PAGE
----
Terra Firma’s lawyers say David Wormsley, one of Citi’s top London dealmakers, didn’t inform Mr. Hands in the final hours of a bidding war for EMI that Terra Firma’s only rival, Cerberus Capital Management, had dropped out. Instead, the complaint says, Mr. Wormsley urged Mr. Hands to offer an inflated price for EMI.

Mr. Boies and his team say the Citi executive’s alleged failure to convey that fact was “at minimum, negligent, and fell below the standard to be expected of a reasonably competent investment banker in Mr. Wormsley’s position.”

A Citi spokeswoman, Danielle Romero-Apsilos, denies the lawsuit’s claims. “We believe this suit is without merit, and we will defend ourselves vigorously,” she said, declining to comment further. Citi’s lawyers at Paul, Weiss, Rifkind, Wharton & Garrison argue that the case should be heard in Britain, where many of the events in Terra Firma’s complaint transpired.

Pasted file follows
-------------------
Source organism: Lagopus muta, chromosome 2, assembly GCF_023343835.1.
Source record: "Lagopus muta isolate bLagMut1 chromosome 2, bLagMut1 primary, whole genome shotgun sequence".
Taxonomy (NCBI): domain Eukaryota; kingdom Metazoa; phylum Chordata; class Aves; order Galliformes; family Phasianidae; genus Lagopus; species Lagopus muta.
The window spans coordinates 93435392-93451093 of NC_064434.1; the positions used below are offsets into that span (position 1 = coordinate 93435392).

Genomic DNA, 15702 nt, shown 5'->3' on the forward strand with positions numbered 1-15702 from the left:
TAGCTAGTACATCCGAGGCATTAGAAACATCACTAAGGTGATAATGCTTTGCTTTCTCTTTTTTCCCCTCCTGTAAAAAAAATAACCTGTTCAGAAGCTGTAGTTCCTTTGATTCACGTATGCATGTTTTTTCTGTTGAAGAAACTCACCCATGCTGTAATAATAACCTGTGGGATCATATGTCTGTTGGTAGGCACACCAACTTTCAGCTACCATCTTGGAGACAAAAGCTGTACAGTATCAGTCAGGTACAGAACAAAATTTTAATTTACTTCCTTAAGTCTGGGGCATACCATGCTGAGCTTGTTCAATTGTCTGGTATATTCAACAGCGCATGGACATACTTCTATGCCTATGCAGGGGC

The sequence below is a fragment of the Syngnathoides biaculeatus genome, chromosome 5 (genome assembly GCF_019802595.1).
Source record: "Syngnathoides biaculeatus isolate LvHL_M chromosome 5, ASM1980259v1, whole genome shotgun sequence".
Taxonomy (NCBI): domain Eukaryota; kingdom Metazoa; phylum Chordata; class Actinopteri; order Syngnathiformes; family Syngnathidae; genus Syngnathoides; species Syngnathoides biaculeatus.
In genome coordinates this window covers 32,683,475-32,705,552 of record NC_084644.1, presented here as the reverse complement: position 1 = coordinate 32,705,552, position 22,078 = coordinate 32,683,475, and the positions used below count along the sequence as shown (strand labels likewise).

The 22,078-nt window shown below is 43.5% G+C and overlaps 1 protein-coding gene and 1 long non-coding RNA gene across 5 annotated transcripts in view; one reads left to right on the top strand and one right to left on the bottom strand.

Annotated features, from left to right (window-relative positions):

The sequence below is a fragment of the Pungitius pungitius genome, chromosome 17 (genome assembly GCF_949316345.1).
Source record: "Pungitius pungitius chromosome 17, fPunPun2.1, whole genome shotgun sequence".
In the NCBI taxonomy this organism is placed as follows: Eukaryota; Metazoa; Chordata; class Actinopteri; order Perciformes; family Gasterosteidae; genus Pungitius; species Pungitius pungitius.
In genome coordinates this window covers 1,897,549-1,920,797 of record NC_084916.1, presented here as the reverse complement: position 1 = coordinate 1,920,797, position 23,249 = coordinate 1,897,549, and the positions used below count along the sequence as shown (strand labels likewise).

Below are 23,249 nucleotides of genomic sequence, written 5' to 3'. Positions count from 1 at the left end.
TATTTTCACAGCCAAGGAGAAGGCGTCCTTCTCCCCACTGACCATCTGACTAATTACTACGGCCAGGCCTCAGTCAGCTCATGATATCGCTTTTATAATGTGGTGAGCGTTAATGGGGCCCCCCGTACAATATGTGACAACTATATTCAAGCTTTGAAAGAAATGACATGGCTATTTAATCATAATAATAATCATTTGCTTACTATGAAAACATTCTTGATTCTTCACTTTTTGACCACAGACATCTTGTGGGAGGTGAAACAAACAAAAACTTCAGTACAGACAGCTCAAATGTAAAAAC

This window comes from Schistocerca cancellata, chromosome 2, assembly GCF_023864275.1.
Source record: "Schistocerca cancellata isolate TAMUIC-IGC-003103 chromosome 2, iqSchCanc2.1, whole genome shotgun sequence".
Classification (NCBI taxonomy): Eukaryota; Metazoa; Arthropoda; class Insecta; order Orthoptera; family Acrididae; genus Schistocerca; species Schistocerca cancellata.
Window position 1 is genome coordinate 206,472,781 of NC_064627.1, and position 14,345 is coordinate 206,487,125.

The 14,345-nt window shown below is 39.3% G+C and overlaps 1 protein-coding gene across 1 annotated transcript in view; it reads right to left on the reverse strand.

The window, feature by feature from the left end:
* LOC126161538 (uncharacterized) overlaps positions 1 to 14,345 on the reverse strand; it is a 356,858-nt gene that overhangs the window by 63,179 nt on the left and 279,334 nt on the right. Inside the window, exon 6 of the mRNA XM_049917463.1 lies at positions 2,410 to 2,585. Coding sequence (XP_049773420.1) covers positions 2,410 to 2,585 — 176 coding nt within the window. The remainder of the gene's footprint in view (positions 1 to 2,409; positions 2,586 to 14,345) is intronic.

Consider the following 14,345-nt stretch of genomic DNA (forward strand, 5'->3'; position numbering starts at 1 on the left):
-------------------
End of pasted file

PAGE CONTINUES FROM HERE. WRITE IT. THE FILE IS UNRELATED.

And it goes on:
This could complicate matters for Mr. Hands. Last year, he moved to Guernsey, a tax haven in the Channel Islands, and can therefore spend only a limited amount of time on British soil. Not surprisingly, his lawyers counter that Terra Firma and Citi had plenty of dealings in New York, Citi’s base.

Some people in the industry say Terra Firma’s suit is merely a negotiating ploy meant to recoup part of its EMI investment and to avoid reputational damage that would make it harder for the firm to raise money in the future.

“It sounds to me like a textbook case of a private equity firm that bet the ranch, and now it has buyer’s remorse” says Paul Povel, a finance professor at the University of Houston who has studied Mr. Hands’s industry.

Jonathan H. Sherman, a Boies, Schiller & Flexner partner and Terra Firma’s chief litigator in the case, dismisses that notion. “At the heart of this case is an allegation as serious as it is simple,” Mr. Sherman says. Citi, he says, “induced Terra Firma to invest $3 billion by manufacturing the appearance of competition in an auction when it knew the auction was a bust. That is fraud.”